11 JULY 1931, Page 28

A group of Oxford men and women, including the Master

of Balliol and Mr. Lionel Curtis, have put out a little volume on The Government of Oxford (Oxford University Press, 3s. 6d.). In the preface they disclaim any wish to propound a policy : their object, they declare, is merely to describe the present Oxford system, to indicate Oxford's problems and to supply the facts on which others might base a policy. Yet it is obvious that the book is something more than a record of fact, and that the authors, or some of them, are greatly troubled because they cannot fit the University's government into any known category. They find" no inherent unity "in it. "There is no person or body in Oxford competent to declare what the functions of the University are." But the resident teachers really control the University, through Congregation, and the system works. Moreover, the authors admit that it is adminis- tered very cheaply • even Aberdeen, we are told, spends rela- tively more on administration than Oxford. Perhaps, then, it would be wise to let well alone, rather than to try to re- fashion Oxford on a new and logical plan. The authors seem to underrate the common sense of the academic democracy and to ignore the danger of -stirring up controversy about systems and functions in a university. If they knew more a`bout London University's internal feuds during the last thirty years they would be less dissatisfied with Oxford's Olympian calm.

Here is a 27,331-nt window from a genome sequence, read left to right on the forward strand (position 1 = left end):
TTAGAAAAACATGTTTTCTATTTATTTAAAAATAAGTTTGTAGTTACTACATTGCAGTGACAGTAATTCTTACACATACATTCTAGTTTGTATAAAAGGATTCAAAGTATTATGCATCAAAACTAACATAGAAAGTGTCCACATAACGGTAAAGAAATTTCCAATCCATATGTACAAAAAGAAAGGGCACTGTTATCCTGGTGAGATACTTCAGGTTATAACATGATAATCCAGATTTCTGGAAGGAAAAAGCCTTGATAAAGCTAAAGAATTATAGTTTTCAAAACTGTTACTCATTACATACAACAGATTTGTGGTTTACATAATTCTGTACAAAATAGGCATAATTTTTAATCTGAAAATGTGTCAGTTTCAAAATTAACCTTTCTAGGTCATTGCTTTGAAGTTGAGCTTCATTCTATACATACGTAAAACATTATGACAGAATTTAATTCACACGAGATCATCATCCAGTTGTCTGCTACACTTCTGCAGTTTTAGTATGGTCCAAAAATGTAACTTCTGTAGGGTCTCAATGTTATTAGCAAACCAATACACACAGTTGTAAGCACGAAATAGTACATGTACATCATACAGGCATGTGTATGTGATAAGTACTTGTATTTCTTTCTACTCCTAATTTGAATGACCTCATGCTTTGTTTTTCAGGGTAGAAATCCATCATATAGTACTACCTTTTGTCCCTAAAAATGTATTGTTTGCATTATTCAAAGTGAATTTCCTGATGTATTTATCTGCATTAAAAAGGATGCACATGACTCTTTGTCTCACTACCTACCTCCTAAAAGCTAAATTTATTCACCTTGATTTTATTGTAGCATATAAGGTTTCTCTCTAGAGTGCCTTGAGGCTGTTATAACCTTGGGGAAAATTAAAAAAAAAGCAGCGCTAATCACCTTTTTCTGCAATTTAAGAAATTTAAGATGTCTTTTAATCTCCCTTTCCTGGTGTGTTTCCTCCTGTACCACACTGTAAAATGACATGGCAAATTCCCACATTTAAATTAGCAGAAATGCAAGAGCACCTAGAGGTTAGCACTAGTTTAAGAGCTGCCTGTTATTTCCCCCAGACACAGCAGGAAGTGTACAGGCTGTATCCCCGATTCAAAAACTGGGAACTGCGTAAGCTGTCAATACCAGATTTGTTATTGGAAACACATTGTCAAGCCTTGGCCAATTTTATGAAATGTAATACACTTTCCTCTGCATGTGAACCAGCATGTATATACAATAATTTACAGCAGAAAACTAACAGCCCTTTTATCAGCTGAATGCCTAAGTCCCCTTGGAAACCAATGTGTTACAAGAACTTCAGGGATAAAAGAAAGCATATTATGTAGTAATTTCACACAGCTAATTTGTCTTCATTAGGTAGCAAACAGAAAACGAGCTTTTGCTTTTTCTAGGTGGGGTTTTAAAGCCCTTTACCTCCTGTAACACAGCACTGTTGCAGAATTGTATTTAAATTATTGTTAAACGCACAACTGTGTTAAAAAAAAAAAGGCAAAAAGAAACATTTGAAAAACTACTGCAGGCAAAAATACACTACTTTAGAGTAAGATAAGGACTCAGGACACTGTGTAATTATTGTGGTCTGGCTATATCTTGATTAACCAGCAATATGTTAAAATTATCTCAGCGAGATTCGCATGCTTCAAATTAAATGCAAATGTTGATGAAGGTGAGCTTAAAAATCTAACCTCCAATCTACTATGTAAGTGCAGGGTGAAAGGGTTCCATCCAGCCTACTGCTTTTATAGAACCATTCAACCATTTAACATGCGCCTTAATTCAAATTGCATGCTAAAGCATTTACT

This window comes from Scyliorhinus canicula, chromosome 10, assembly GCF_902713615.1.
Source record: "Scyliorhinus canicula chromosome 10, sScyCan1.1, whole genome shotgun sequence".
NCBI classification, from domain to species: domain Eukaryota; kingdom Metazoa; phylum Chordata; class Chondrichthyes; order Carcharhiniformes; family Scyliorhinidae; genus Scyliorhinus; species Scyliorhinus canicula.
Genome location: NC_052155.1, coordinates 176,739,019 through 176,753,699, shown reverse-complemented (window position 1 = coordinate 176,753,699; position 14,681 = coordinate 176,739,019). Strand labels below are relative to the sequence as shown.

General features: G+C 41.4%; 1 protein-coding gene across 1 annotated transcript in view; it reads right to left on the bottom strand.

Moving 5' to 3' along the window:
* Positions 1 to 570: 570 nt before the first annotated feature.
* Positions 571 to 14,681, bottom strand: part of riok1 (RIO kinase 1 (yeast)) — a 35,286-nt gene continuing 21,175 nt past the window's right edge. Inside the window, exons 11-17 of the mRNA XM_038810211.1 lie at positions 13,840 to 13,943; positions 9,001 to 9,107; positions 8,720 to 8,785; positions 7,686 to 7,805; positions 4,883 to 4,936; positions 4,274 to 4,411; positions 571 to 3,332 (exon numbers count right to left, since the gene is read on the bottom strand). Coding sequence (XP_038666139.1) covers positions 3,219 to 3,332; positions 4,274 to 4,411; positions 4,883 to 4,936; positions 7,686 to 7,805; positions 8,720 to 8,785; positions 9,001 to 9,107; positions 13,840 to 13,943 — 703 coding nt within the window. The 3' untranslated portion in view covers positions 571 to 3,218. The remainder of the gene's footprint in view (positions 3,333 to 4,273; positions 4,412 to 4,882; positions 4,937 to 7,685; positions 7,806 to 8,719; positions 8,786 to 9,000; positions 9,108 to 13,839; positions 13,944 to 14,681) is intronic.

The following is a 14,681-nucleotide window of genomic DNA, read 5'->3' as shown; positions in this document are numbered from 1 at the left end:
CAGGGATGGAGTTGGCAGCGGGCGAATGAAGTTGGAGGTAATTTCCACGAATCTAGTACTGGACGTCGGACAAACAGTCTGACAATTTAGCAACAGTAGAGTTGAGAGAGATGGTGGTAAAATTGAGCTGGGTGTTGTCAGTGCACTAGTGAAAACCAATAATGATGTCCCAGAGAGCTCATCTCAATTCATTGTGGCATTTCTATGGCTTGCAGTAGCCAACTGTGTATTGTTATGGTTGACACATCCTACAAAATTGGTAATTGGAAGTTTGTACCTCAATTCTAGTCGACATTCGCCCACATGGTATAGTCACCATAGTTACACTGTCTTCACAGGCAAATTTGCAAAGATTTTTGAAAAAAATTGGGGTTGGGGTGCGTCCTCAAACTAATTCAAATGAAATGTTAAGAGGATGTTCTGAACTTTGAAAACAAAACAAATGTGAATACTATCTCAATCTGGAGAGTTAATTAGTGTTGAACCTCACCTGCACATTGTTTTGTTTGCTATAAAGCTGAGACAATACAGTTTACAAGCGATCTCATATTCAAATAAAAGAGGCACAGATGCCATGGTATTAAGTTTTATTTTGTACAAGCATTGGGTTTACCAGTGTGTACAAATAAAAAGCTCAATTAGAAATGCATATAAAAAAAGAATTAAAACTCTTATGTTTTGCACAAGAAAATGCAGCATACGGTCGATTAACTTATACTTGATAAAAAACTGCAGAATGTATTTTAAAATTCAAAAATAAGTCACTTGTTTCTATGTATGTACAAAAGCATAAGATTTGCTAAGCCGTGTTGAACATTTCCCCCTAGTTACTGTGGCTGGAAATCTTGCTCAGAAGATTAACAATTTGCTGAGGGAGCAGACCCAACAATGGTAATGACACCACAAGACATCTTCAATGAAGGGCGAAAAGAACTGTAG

* * * *